Between a rock and a hard place: Cognitive Science principles meet AI-hard
Artificial Intelligence and Cognitive Science have always
been overlapping disciplines.
Early in their history, that overlap was considerable. Herbert A. Simon wrote that ³AI can
have two purposes. One is to use
the power of computers to augment human thinking. The other is to use a computer¹s artificial intelligence to
understand how humans think.²
Conversely, at the foundation of the Cognitive Science Society, Artificial
Intelligence was identified as one of the core constituent disciplines. However, over time the two disciplines
have increasingly diverged under seemingly incompatible constraints. The difficulty of many problems tackled
by AI led it to adopt brute-force or domain-specific solutions that arguably
were not cognitively plausible.
Conversely, the need for precision and reproducibility increasingly led
cognitive science to focus on experimental paradigms that AI did not recognize
as hard problems. Recently, in his
AAAI presidential address, Tom Mitchell called for a rapprochement between the
two disciplines on the basis of convergent evolution.
In this symposium, we will explore what each discipline can
expect to contribute to the other in the relatively near future. More specifically, we will ask whether
cognitive science approaches can be applicable to AI-hard problems. Conversely, what impact can the challenges
of AI-hard problems (and the techniques that have been applied to solve them)
have on cognitive science? To
improve focus and enliven debate, we will structure the symposium around a
number of questions with clear answers outlining sharply divergent positions. These questions and the resulting dual
Is cognitive science relevant to AI problems?
human mind is one of the most flexible, general and powerful thinking
devices possible. The right
way to solve AI problems is the cognitive way.
No. Many of the workings of the human mind are
specific to its substrate and problems. Cognitive methods have failed before and will fail
Are ³good enough² solutions valuable?
Too much focus has been devoted to the search for optimal
over a broad range of problems and computational tractability are
essential to long-range success in cognitive computing.
Optimal performance is essential, even if it results in high
Moore¹s law and distributed computing will provide the scale
needed to reach brain-like computing power within a generation.
Are multi-level heterogeneous approaches
- A. Yes. Most problems are not
amenable to a single approach but instead demonstrate aspects best
addressed at different levels, such as numerical techniques,
expertise-based pattern matching or meta-level reasoning.
- B. No. Problems are typically
best approached using a single, targeted method (e.g., search in
chess) with maximal efficiency. These methods can be hand-selected by human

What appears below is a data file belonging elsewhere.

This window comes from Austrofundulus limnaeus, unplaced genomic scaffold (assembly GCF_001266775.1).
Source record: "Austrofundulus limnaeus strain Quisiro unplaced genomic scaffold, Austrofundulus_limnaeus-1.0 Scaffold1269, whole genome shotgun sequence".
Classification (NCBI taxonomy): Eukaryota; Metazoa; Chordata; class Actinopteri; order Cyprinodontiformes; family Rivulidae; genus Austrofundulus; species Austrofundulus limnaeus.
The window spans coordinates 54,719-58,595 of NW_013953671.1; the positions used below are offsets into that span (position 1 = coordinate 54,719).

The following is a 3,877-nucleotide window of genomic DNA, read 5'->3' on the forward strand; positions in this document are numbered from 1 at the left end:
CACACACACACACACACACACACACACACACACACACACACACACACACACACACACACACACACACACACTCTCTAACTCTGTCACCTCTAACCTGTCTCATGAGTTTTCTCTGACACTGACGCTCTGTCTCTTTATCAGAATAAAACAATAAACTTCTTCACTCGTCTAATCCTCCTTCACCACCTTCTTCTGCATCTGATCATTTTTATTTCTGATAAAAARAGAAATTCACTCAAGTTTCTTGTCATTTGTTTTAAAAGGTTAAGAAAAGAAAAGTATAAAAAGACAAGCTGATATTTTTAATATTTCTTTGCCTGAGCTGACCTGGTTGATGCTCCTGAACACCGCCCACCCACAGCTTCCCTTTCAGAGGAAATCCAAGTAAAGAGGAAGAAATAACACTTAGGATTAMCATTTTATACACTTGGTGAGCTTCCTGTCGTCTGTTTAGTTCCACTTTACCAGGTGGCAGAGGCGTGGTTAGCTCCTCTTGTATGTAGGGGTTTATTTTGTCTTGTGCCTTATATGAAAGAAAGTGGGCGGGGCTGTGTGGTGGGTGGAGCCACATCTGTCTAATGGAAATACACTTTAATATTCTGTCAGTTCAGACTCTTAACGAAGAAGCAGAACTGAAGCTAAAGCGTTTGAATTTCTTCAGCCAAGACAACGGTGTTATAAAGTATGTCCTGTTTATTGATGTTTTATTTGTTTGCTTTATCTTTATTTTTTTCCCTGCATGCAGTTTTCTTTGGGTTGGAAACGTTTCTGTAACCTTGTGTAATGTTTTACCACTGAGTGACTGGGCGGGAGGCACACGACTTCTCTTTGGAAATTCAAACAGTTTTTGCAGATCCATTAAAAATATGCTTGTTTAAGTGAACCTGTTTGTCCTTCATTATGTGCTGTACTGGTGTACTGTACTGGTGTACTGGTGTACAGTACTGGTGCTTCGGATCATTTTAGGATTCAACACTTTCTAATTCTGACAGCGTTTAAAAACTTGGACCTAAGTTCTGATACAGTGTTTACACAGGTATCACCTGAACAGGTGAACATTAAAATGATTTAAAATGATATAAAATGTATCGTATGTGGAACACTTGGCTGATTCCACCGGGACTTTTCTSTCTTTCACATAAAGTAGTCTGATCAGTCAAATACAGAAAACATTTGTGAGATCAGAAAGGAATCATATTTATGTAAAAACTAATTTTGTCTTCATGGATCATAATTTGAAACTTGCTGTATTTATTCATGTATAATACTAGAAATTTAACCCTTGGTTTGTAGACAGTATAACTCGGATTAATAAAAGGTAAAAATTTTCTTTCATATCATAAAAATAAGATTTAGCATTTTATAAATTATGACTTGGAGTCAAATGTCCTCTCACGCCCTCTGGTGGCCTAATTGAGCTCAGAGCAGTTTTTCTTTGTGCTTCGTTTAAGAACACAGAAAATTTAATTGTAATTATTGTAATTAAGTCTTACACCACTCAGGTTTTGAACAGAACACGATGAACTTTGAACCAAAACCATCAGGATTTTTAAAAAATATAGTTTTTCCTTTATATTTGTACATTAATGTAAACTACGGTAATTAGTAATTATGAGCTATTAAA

- 4. Is
adaptiveness an essential component of intelligence?
- A. Yes. A key component of
human intelligence is its ability to adapt to constantly
Hardwired solutions are brittle and in constant danger
of becoming obsolete.
- B. No. Adaptiveness is often
a result of insufficient information or ill-defined
problems. When a
problem is well defined and understood, the best solution can
be found and developed once and for all.
- 5. Are
the most efficient solutions problem-specific?
- A. Yes. Problem-specific
solutions will always be the most efficient because they do
not have to include the overhead of generality.
- B. No. Real-world problems
are so complex that they include many different aspects
which require significant generality to be solved in a
Instantiation of general knowledge and capabilities
and re-use of capabilities across problems are two possible
mechanisms to provide the needed cross-problem generality.
- Is developing specialized, modular
components a reasonable way to study general intelligence?
- Yes. The significant progress in both AI and
cognitive science have demonstrated that studying
individual phenomena largely in isolation is necessary for
scientific progress in the field. Recent
experimental findings in neuroscience also support
modularity as a core principle of neural organization.
- No. A core feature of intelligence is the
ability to bring disparate information together. Modular approaches
to cognition and intelligence will not scale because assumptions
within modules are incompatible across the modules.
- Can Artificial Intelligence contribute
to our understanding of human cognition?
- A. Yes. Artificial
Intelligence addresses many problems central to human
cognition in an effective, functional manner. AI solutions
reflect fundamental constraints that are applicable to all
approaches to those problems, including human cognition.
- B. No. Artificial
Intelligence provides an ad hoc approach to problems that
sacrifices generality and plausibility for the sake of
Cognitive solutions to problems are fundamentally
different from AI solutions.
will be asked to take positions on one or more of these
questions by using examples from their own work or
synthesizing other works into coherent patterns. Contributions can be
in the form of either full-size 6-page papers or short 2-page
white papers. The
workshop will be structured in a number of sessions each
centered around one of these questions. Each session will include
two to four presentations arguing both sides of the issue,
followed by a brief closing argument and a substantial
discussion session between panel presenters and the workshop
The list of
questions should not be considered a definitive list. Indeed, we would
welcome the identification of additional issues that bring up
new connections between the Cognitive Science and Artificial
Intelligence communities. However, Contributors who focus their
submissions primarily on recent progress in their specific
areas of research, unless it is directly and obviously
relevant to the general goals of the workshop, will be